What's up with this mystery plane circling Stittsville?

An RCMP spy plane that last drew attention when it was detected circling over Kingston, Ont., during an anti-terrorism investigation has been spotted again, this time over rural Ottawa.

Spotters identify aircraft as RCMP spy plane linked to Kingston terrorism raid

This screen grab from ADS-B Exchange traces the mysterious orbit of an RCMP Pilatus PC-12 spy plane over Ottawa's west end Wednesday morning. (submitted)

An RCMP spy plane that last drew attention when it was detected circling over Kingston, Ont., during an anti-terrorism investigation has been spotted again, this time over rural Ottawa.

On Wednesday, an amateur plane spotter using specialized software picked up C-GMPB flying over an area centred somewhere near Flewellyn Road and Black's Side Road, just outside Stittsville.

"I've been tracking planes my whole life, so I keep an eye on what's going on around me," said John Clarke, who measured the single-engine turboprop aircraft's altitude at about 7,800 feet.

Clarke regularly monitors a website called ADS-B Exchange, a kind of clearing house for crowdsourced flight data. All plane spotters need to pick up an aircraft's unique six-digit serial number is a receiver that can be purchased on Amazon for about $200.

The centre of the plane's orbit is near this farmer's field outside Stittsville. (Stu Mills/CBC)

Planes used for surveillance

Unlike flight information available from popular sites like Flightaware and Flightradar24, ADS-B Exchange shares serial numbers transmitted by military or VIP planes that their operators would rather not be made public.

"You can still know when interesting aircraft are passing by," said Clarke, who checks the site at least twice a day "just to know what's around."

A promotional photo for the Pilatus PC-12 Spectre shows the aircraft's belly-mounted sensing equipment. (Pilatus Aircraft)

A screen grab showing the RCMP plane's flight path over the course of about one hour of a six-hour flight Wednesday reveals some interesting information. The aircraft's serial number, C065E0, is well-known among plane spotters.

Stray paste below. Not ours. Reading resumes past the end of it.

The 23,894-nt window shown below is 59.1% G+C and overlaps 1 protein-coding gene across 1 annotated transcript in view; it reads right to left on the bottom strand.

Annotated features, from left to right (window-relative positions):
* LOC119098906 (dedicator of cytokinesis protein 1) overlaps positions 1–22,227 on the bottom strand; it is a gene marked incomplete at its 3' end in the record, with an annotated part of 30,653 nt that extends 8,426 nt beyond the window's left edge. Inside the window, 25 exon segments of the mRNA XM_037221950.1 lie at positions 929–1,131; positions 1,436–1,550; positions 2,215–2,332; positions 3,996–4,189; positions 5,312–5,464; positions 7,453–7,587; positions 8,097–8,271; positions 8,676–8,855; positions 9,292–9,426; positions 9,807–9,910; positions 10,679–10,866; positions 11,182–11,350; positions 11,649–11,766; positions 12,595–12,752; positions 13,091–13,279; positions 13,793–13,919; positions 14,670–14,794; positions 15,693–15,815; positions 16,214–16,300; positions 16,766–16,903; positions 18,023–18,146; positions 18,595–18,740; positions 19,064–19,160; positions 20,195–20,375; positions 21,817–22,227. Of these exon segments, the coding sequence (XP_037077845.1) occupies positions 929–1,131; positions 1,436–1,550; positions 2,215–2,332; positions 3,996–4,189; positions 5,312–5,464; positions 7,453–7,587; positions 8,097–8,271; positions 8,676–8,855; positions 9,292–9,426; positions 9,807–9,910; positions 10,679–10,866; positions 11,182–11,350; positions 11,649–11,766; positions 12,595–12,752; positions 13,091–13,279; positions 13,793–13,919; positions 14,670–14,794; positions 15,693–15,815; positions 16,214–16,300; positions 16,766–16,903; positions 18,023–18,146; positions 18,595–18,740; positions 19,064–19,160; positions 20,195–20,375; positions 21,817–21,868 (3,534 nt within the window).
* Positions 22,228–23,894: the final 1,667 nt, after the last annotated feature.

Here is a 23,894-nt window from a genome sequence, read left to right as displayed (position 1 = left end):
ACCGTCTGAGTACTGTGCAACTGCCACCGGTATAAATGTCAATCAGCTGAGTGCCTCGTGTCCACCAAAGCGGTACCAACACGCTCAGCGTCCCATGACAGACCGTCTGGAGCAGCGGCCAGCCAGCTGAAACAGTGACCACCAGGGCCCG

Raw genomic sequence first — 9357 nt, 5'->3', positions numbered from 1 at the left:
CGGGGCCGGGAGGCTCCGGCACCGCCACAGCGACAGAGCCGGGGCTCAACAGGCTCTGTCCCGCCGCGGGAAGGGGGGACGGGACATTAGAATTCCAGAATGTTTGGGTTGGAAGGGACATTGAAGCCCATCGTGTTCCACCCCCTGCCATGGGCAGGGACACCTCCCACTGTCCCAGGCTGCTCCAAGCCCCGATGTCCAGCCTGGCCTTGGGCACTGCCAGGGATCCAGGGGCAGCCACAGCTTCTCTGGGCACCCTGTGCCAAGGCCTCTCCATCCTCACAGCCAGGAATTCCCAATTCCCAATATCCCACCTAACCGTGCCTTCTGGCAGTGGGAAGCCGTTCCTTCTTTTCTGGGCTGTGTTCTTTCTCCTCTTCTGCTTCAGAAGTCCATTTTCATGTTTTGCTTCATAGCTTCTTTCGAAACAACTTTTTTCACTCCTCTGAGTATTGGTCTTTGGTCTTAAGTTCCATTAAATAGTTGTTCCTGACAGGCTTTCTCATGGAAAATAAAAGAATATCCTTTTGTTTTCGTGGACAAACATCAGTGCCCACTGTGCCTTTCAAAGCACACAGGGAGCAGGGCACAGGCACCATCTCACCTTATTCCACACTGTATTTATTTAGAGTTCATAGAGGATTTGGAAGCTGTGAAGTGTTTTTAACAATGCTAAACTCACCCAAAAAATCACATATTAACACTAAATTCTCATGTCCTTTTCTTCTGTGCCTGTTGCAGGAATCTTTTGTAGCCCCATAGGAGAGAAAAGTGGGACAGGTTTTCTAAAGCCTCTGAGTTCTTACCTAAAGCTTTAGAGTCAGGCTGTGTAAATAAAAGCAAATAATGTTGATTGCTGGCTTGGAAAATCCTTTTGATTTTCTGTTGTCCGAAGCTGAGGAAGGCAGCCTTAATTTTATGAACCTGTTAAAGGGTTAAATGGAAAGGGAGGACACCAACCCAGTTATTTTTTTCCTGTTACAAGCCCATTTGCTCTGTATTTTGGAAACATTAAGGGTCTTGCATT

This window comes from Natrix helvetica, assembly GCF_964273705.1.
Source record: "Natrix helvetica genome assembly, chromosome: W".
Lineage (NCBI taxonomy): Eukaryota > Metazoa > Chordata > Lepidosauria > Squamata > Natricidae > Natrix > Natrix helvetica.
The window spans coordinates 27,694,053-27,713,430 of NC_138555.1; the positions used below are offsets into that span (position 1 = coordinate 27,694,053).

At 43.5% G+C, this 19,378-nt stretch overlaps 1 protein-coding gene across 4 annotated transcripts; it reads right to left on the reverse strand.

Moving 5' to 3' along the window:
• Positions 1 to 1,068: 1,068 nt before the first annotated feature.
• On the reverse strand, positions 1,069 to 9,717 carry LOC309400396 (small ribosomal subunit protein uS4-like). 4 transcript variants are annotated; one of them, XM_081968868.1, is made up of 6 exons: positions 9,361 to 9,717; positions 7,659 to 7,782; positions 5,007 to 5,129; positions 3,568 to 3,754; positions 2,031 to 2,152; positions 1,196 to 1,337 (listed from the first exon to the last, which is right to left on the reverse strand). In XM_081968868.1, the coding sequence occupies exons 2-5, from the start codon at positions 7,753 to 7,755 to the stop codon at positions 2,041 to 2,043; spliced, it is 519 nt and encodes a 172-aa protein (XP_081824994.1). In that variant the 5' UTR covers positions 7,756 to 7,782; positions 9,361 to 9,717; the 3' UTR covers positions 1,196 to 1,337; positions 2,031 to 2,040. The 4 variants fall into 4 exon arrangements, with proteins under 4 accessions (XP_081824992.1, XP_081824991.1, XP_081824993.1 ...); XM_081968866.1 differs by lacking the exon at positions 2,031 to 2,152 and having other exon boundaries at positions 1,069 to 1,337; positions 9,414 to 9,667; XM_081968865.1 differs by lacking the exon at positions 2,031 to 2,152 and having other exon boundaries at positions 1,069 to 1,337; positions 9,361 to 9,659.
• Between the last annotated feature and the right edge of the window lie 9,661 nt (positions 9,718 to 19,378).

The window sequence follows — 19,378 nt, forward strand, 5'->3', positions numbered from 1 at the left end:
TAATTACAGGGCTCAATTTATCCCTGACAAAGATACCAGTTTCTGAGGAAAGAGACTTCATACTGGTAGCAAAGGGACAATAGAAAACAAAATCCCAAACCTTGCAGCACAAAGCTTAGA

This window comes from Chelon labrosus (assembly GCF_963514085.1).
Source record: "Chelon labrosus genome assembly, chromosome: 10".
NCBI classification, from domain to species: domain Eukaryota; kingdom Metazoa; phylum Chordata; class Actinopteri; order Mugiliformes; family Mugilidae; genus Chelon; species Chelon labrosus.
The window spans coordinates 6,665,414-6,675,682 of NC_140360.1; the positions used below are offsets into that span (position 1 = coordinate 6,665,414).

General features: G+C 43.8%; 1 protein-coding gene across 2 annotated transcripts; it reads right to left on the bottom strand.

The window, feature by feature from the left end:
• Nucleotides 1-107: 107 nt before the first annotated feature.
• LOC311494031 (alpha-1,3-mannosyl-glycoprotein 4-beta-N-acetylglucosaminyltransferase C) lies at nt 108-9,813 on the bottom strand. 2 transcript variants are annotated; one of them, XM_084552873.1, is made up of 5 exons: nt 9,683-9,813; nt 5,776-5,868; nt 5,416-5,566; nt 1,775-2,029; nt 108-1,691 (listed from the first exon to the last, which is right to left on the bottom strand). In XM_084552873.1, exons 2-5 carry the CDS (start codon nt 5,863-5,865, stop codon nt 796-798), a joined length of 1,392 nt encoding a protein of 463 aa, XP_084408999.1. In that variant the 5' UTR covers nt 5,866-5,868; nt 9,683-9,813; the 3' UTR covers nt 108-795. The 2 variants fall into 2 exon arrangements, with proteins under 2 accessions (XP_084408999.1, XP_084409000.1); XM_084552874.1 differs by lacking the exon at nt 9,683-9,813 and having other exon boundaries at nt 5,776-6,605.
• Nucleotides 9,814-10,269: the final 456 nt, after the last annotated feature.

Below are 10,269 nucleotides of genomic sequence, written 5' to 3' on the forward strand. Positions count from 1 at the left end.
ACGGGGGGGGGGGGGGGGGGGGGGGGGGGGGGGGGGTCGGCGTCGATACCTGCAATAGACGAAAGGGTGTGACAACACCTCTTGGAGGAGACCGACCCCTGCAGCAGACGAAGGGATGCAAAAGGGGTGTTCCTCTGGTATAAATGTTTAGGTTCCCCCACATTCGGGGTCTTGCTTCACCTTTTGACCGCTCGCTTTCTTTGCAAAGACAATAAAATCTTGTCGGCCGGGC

The RCMP love the $6-million Pilatus PC-12, which costs about $2,400 per hour to fly. The Mounties have 12 of the Swiss-made planes in hangars across the country, using them to ferry prisoners, witnesses and evidence, and to transport officers to remote detachments.

They're also used for surveillance work.

C-GMPB is a "Spectre" model, which Pilatus describes as a "special mission" aircraft equipped with an electro-optical turret capable of capturing high-resolution video and photos, as well as intercepting radio and cellular communication.

The manufacturer says the plane is capable of providing hours of surveillance "at distances undetectable by subjects on the ground."

An operator on board the PC-12 can train its sensing equipment on activity far below. (Pilatus Aircraft)

But earlier this year, when C-GMPB circled at several thousand feet above the Kingston home of a suspected terrorist, plenty of people detected it.

Social media soon filled with the complaints from residents annoyed by the spy plane's incessant droning

Now, people in Ottawa are taking notice of C-GMPB. On a Facebook group for Barrhaven residents Wednesday, Dana Courdin asked: "Anyone else keep hearing that plane circling Barrhaven?"

The RCMP claims to have no information about the flight. 

"We have enquired and unfortunately do not have any information about an RCMP aircraft in the Stittsville area. It is quite possibly not an RCMP aircraft," the Mounties told CBC in an email Wednesday.

A 2015 program evaluation shows the RCMP relied on their fleet of Pilatus PC-12s for delivering prisoners and witnesses, reaching remote locations, patrols and surveillance. (RCMP)


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